“[T]his novel—sensitively translated by Charlotte Barslund—so brilliantly demonstrates how, to satisfy the psyche, memory selects, isolates, concentrates and invents. Bengtsson’s is the art of the fable; Et eventyr, his book’s Danish title, evokes Hans Christian Andersen. A Fairy Tale is a powerful journey through archetypal encounters in which the young protagonist reaches a catharsis both emotionally lacerating and spiritually liberating. Fittingly he emerges from it an artist.” —Times Literary Supplement
“[A Fairy Tale] The novel is a drawing rendered slowly over time, a collection of straight and stark lines made by a boy struggling to create a story, and a self, from a life of transience, deception, and pain. The nature of this constant forward motion changes, however, over the course of A Fairy Tale as violence and trauma become a destination the now adult boy can no longer avoid. And we must run with him too, until we can’t.” —Words Without Borders
It is also a novel with a precocious young narrator, and one of outsider culture, and, to complete a series, also a novel of short, “cinematic” chapters. Yet because Bengtsson puts all these aspects to use, draws something interesting and new out of them, they fit together to form a complete work that doesn’t rely on tropes as crutches, but as a needed part of the whole.” —Bookslut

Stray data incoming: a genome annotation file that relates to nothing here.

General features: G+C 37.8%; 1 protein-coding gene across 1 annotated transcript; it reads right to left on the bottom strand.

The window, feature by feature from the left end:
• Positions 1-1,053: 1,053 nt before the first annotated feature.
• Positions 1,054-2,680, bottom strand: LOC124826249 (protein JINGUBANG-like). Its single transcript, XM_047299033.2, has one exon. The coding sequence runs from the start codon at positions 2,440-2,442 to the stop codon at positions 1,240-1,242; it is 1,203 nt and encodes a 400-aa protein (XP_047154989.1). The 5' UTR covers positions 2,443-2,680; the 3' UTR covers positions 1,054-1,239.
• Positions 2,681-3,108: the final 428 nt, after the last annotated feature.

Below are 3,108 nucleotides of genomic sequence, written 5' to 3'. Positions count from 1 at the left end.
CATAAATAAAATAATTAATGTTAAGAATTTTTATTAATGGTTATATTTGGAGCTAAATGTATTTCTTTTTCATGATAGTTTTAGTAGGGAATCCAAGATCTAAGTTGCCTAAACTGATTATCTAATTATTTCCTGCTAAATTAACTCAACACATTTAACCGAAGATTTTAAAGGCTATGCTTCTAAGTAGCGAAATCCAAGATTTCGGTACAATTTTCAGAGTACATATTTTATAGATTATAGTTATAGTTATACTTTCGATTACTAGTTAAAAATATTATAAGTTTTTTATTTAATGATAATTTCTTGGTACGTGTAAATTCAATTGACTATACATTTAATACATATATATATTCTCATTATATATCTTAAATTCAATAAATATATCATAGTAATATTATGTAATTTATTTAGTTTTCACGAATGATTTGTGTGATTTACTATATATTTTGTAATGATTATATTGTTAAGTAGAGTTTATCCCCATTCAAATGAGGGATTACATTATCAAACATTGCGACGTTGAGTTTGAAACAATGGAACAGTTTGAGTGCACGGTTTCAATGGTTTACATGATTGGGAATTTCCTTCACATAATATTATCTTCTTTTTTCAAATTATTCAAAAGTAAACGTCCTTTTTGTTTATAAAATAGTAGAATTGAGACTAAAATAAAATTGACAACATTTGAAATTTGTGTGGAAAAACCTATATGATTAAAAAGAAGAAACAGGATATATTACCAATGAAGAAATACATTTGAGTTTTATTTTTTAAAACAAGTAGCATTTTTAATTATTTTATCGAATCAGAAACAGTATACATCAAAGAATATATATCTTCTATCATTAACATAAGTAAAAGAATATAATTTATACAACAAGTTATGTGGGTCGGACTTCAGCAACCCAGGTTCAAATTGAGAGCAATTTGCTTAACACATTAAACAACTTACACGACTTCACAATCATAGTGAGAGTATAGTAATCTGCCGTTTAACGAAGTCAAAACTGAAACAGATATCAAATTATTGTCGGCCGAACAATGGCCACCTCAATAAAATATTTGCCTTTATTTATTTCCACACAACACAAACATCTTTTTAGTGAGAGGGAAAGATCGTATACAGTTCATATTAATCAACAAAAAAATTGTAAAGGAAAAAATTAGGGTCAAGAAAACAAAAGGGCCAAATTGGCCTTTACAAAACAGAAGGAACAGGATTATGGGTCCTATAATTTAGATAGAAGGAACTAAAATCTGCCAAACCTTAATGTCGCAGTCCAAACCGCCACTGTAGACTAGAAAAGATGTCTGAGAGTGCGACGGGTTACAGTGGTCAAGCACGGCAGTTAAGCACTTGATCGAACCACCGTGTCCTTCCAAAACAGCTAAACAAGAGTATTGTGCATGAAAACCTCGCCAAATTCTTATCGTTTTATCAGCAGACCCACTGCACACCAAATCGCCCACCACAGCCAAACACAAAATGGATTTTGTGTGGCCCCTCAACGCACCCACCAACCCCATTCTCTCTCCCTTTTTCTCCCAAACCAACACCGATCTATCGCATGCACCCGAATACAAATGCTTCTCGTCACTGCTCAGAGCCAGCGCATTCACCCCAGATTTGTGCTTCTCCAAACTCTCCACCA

“A Fairy Tale is a fascinating and often brutal meditation on alienation and trauma.” —The Millions
“In a mash-up of film noir, fairy tale, and bildungsroman, Danish author Jonas T. Bengtsson’s A Fairy Tale traces the unusual and occasionally horrific journey of a boy and his father. Deftly narrated from the child’s point of view, the book takes on the power of myth. Themes touching on the artist/other in society, loss of innocence, abandonment, and the search for identity are subtly woven throughout.” —Foreword
“A unique and brilliantly observed depiction of a father–son relationship, and the perils of unconditional love.” — Jon Bauer, author of the IMPAC Award-shortlisted Rocks in the Belly
“If Cormac McCarthy’s The Road offered an actual relationship instead of only an emptiness that readers fill, then it might approach Jonas Bengtsson’s A Fairy Tale. Here are a father and son in desperate circumstances, paired off against the world, but their relationship is rich and strange and intensely human and particular. This father is one of the best characters I’ve ever read in fiction, and the story is beautifully told.” —David Vann, best-selling author of Dirt and Legend of a Suicide
“With controlled and measured prose, Jonas T. Bengtsson builds subtle suspense, describing the experiences of a young boy, who is at once protected by his father’s love while under constant threat of the darkness of their daily reality. A Fairy Tale is a profound and penetrating novel about the unbreakable bond between a father and son.” — Lawrence Hill, author of Someone Knows My Name, winner of the 2008 Commonwealth Writers’ Best Book Prize